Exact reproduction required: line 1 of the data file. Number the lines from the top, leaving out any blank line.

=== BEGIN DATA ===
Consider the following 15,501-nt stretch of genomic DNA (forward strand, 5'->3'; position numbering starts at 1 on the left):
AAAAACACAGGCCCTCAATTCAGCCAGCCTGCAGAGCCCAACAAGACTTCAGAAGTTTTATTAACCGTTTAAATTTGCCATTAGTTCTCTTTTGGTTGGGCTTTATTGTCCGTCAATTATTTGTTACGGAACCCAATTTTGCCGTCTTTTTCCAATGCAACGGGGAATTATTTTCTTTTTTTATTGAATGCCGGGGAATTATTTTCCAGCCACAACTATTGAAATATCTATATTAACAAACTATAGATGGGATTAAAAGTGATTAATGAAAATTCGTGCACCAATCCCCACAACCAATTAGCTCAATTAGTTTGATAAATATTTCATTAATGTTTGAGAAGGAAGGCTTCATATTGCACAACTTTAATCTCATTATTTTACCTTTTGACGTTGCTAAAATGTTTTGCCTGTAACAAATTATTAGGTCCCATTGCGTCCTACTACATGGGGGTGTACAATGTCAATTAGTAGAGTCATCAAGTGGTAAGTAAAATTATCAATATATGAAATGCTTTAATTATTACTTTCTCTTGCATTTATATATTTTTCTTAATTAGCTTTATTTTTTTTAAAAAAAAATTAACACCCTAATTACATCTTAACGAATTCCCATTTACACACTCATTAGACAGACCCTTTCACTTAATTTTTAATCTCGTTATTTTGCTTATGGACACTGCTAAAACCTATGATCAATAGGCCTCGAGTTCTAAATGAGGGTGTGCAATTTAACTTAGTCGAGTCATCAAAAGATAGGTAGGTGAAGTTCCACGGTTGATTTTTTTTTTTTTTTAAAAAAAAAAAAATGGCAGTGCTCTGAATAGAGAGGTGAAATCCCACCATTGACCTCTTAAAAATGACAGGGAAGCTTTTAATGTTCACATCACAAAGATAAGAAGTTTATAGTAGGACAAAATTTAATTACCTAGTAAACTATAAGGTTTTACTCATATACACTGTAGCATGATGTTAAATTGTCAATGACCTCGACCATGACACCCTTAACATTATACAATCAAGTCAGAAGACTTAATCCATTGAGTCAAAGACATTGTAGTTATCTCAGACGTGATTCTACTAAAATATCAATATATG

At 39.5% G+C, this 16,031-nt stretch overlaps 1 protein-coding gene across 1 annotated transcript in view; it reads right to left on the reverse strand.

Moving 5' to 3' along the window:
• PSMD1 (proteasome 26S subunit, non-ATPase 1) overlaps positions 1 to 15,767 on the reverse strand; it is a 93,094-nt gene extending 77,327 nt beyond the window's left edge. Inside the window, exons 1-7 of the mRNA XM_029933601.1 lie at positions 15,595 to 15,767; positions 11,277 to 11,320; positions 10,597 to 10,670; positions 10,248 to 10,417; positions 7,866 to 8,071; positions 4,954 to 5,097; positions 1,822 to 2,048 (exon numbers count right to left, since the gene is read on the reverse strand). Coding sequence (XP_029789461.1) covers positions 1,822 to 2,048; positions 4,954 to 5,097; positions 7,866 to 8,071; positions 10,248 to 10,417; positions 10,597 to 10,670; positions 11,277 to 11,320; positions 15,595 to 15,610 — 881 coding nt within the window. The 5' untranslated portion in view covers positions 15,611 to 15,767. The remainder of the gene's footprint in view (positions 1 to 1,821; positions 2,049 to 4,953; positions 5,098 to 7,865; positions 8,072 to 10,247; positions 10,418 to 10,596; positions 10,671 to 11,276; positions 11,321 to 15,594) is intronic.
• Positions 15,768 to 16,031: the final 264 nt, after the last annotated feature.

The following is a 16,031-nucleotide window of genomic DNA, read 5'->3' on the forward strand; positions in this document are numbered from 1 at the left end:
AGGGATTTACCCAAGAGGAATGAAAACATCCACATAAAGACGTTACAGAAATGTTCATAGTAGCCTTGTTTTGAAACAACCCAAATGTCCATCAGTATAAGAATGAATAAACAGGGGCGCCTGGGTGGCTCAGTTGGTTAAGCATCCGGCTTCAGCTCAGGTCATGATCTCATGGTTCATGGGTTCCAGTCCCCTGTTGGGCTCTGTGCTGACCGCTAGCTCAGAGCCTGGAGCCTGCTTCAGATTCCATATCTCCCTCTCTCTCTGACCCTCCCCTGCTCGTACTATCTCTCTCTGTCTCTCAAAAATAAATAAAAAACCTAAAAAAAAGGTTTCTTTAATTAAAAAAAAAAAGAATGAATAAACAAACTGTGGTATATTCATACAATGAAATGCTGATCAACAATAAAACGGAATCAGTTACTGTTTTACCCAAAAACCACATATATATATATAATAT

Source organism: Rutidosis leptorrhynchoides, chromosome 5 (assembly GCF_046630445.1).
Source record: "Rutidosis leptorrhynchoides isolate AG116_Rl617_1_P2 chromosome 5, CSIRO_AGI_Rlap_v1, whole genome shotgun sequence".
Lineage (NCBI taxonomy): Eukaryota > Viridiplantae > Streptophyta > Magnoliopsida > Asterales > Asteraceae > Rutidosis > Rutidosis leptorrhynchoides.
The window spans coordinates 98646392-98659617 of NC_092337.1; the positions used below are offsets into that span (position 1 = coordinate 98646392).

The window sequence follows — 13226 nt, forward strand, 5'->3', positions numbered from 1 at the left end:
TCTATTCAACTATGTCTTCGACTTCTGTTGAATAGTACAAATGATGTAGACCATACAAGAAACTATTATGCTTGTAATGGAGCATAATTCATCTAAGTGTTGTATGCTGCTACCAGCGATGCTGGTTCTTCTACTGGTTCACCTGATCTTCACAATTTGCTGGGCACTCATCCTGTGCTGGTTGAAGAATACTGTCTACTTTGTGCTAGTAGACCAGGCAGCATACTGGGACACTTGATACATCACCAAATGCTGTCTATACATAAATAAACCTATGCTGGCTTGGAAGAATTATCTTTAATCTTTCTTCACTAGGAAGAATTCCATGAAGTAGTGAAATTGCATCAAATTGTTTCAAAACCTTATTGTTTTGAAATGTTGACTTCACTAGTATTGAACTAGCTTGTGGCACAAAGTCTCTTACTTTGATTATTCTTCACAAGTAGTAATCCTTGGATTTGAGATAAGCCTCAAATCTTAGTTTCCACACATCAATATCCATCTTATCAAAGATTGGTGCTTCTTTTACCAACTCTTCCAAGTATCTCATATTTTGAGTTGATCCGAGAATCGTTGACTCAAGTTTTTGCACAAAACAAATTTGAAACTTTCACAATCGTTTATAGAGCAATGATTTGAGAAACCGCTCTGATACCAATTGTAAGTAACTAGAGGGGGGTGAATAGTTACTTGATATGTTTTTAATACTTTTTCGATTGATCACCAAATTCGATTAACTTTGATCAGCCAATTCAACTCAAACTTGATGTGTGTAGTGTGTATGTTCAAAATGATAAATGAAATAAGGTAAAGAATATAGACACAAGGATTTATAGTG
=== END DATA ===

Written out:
Consider the following 15,501-nt stretch of genomic DNA (forward strand, 5'->3'; position numbering starts at 1 on the left):